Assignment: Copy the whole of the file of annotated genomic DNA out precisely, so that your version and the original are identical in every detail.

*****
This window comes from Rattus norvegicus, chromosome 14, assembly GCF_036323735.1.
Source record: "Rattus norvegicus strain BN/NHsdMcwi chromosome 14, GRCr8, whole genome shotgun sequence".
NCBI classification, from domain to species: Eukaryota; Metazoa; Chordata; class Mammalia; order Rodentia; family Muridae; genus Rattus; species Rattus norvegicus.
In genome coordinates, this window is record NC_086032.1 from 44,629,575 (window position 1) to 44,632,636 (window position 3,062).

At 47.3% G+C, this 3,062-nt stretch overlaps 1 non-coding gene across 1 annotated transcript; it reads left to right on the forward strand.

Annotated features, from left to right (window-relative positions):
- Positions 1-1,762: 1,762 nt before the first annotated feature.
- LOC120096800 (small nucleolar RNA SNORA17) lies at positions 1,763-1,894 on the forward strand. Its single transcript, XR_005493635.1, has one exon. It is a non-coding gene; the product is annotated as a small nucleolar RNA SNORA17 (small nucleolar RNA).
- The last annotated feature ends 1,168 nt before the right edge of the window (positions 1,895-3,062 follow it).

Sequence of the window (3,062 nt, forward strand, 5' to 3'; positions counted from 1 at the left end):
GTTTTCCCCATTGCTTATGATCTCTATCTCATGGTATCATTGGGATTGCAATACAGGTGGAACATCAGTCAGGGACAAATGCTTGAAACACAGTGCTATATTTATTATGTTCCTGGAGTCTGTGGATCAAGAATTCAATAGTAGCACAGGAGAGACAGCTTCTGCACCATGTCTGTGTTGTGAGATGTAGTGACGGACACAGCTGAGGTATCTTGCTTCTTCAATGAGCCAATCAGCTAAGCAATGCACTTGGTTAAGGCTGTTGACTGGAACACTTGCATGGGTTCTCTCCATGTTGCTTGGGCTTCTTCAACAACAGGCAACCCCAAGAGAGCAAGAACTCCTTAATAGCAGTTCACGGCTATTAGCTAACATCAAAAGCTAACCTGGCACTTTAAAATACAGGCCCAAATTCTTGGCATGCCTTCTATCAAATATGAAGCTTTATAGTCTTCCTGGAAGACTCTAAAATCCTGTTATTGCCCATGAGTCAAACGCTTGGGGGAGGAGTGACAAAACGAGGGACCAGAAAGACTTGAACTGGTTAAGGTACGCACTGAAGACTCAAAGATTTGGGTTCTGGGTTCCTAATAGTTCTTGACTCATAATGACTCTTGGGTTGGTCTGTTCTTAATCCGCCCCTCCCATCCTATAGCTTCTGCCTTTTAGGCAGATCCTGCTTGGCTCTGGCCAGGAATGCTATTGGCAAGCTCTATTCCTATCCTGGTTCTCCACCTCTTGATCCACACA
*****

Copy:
This window comes from Rattus norvegicus, chromosome 14, assembly GCF_036323735.1.
Source record: "Rattus norvegicus strain BN/NHsdMcwi chromosome 14, GRCr8, whole genome shotgun sequence".
NCBI classification, from domain to species: Eukaryota; Metazoa; Chordata; class Mammalia; order Rodentia; family Muridae; genus Rattus; species Rattus norvegicus.
In genome coordinates, this window is record NC_086032.1 from 44,629,575 (window position 1) to 44,632,636 (window position 3,062).

At 47.3% G+C, this 3,062-nt stretch overlaps 1 non-coding gene across 1 annotated transcript; it reads left to right on the forward strand.

Annotated features, from left to right (window-relative positions):
- Positions 1-1,762: 1,762 nt before the first annotated feature.
- LOC120096800 (small nucleolar RNA SNORA17) lies at positions 1,763-1,894 on the forward strand. Its single transcript, XR_005493635.1, has one exon. It is a non-coding gene; the product is annotated as a small nucleolar RNA SNORA17 (small nucleolar RNA).
- The last annotated feature ends 1,168 nt before the right edge of the window (positions 1,895-3,062 follow it).

Sequence of the window (3,062 nt, forward strand, 5' to 3'; positions counted from 1 at the left end):
GTTTTCCCCATTGCTTATGATCTCTATCTCATGGTATCATTGGGATTGCAATACAGGTGGAACATCAGTCAGGGACAAATGCTTGAAACACAGTGCTATATTTATTATGTTCCTGGAGTCTGTGGATCAAGAATTCAATAGTAGCACAGGAGAGACAGCTTCTGCACCATGTCTGTGTTGTGAGATGTAGTGACGGACACAGCTGAGGTATCTTGCTTCTTCAATGAGCCAATCAGCTAAGCAATGCACTTGGTTAAGGCTGTTGACTGGAACACTTGCATGGGTTCTCTCCATGTTGCTTGGGCTTCTTCAACAACAGGCAACCCCAAGAGAGCAAGAACTCCTTAATAGCAGTTCACGGCTATTAGCTAACATCAAAAGCTAACCTGGCACTTTAAAATACAGGCCCAAATTCTTGGCATGCCTTCTATCAAATATGAAGCTTTATAGTCTTCCTGGAAGACTCTAAAATCCTGTTATTGCCCATGAGTCAAACGCTTGGGGGAGGAGTGACAAAACGAGGGACCAGAAAGACTTGAACTGGTTAAGGTACGCACTGAAGACTCAAAGATTTGGGTTCTGGGTTCCTAATAGTTCTTGACTCATAATGACTCTTGGGTTGGTCTGTTCTTAATCCGCCCCTCCCATCCTATAGCTTCTGCCTTTTAGGCAGATCCTGCTTGGCTCTGGCCAGGAATGCTATTGGCAAGCTCTATTCCTATCCTGGTTCTCCACCTCTTGATCCACACA